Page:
Since my wake-up call by radio I’m highly excited about the three flights that are scheduled for today. I’m not that relaxed as it comes to flying, every landing is a personal victory for me.
Around 08.43 my father arrives to pick me up at my mothers house. He said he should be here at 08.30, so in his therms he is quiet on time or even early. Luckily we planned a little delay so it is no problem that we depart a few minutes later. I say goodbye to my brother and off we go, heading to Schiphol.
Even though it is holyday time, it is not that busy at Schiphol. I find my check-in desk easily and before I know it I have to say goodbye to my dad. It feels kind of strange to go through the bordercontrol alone for the first time in my life, but at the same time it is giving me a feeling of freedom. On my way to the gate I pass a small airport version of the Rijksmuseum and I decide to go in for a short time. My plane leaves in 1 hour so there is plenty of time. Inside I find a dozen of paintings made by dutch masters showing mostly cows and farms as a national pride, I like the idea.
When I enter the plane and take my windowseat next to two real russians, I look out of my window and immediately have a surprising view. On the observation deck, which I can see from behind my window, I can see my dad staring at my plane. He told me he should go there but I didn’t think he would be able to come this close to my plane. Unfortunately he doesn’t see me, even when I wave to him or try to push my face against the window (that must have been a funny experience for the russians next to me). I make a picture of my dad as some kind of evidence later on and prepare for take off. The moment I loose sight on him it feels like I am definetely on my way and the journey really starts. I really don’t like flying, but if you want to see the world in short time, you just simply have to!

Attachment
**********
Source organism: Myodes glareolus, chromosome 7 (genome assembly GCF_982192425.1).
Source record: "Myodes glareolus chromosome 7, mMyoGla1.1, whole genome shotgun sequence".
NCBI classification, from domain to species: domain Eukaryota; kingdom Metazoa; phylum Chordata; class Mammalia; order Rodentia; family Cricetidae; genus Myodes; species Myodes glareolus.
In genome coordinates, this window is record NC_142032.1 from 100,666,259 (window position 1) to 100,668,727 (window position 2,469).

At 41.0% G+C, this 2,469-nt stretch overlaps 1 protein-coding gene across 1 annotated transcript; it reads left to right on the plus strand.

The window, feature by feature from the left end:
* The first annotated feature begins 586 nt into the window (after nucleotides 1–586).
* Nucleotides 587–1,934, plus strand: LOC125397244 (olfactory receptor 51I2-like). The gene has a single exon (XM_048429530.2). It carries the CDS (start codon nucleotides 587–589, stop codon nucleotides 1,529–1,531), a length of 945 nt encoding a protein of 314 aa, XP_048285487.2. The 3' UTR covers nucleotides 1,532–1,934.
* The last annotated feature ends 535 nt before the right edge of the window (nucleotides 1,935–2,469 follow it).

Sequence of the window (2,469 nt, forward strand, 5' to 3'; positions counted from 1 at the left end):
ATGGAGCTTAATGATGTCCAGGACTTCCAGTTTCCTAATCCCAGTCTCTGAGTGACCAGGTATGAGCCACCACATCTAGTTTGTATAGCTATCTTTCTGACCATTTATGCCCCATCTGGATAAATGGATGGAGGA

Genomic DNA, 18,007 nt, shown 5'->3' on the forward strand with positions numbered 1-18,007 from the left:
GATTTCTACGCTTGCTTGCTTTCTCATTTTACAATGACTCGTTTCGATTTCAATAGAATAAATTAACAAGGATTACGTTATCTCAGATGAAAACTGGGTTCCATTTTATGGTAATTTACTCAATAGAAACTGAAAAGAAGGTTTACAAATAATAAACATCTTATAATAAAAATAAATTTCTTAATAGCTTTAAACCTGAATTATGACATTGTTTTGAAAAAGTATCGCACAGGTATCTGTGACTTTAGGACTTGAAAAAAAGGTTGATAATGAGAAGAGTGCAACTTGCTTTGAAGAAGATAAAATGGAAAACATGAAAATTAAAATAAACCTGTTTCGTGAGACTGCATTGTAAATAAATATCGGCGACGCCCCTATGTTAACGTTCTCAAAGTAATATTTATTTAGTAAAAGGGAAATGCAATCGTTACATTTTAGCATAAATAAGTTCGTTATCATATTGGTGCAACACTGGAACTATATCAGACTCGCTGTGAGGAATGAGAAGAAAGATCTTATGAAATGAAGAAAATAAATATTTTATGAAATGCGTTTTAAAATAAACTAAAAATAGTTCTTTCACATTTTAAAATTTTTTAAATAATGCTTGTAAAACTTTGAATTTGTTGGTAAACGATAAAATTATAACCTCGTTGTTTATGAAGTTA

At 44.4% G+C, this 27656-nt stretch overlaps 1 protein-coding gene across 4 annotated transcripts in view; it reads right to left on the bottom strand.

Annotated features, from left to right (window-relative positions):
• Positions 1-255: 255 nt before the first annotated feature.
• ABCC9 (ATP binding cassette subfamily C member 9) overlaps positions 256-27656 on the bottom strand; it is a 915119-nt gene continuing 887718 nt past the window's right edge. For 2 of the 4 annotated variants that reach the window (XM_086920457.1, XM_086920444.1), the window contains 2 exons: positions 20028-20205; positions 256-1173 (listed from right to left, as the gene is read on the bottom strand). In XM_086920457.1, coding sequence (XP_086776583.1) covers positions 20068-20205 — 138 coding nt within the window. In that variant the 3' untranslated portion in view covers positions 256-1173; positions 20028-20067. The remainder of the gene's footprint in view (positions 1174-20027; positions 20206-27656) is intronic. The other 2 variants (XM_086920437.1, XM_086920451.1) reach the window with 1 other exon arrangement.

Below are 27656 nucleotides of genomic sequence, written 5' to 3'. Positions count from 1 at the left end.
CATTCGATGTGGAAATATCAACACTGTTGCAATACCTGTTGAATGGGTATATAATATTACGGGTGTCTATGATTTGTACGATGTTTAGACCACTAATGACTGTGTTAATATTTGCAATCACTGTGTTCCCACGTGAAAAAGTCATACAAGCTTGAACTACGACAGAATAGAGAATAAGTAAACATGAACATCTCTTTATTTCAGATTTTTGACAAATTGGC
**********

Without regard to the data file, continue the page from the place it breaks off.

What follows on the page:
Airborne! It is just another 60 minutes to Moscow and I have to pee enormously, but I don’t want to annoy the sleeping Russians next to me, so I hold up. I made the flight to Moscow before in early 2009, but this time it is much more nerve wrecking. Even though I read a book and made some video’s and pictures, there is a lot of time left to think about the fact that I am more or less 10 kilometers above ground. I know I shouldn’t think about this nor what will happen if something goes wrong, but I can’t help it. Hopefully after three flghts this will be over.
Getting out of the airplane in Moscow I immediately felt the overwhelming heat as promised by the wheaterforecast. The terminal where I have to wait for about 4 hours is at least 30 degrees celcius and very crowded. In the utopian hope to find a nice cold spot without people and with energy for my laptop and a toilet that doesn’t smell like everything except flowers, I walk along the whole terminal, because there is plenty of time. After maybe 15 minutes of walking I enter an area that is completely empty and I take an escalator upstairs. I actually can’t believe my eyes, I find a very big open space, it looks like a huge new terminal that is in use for just 10 minutes. It is nice and cold, there is power and there are less than 10 people. When I even find a toilet my lucky day is complete.
On the flight from Moscow to Delhi I meet a kind Indian guy named Anoop. He tells me a lot of things about his country and what we can see in Delhi, where he lives. It is really a nice conversation and I even don’t think about the plane that just departed. Though the flight from Moscow to Delhi was longer than the flight from Amsterdam to Moscow, I didn’t feel uncomfortable at all.
When I got out the plane in Delhi my cultureshock immediately started, the moment I step from the plane into the airporttunnel I smell India! It is hard to discribe it but a very dense, moisturous Mac Donalds smell comes close to it, hopefully this is not too negative… In a few minutes I feel like I’m covered with a thin, sticky layer of this smell. Once I’m outside the airport there are sultans and uniformed Indians with guns everywhere. It is kind of frightening for me, everywhere people with beards and tulbands, praying and hanging around in combination with that smell. I don’t really feel comfortable here, as pity as I think it is. Hopefully I will be used to it in about 30 days and I can enjoy the culture here.
While I type this text in a kind of Lunch/waitingroom, the power is gone in the building I’m in. All the lights go out at once and it scared me for a moment. But since nobody is taking any serious action like jumping up or screaming, I think it must be ok. And indeed, 10 minutes later the power is back. I have to wait for 5 hours now, hopefully time will fly now I am this close to Kathmandu.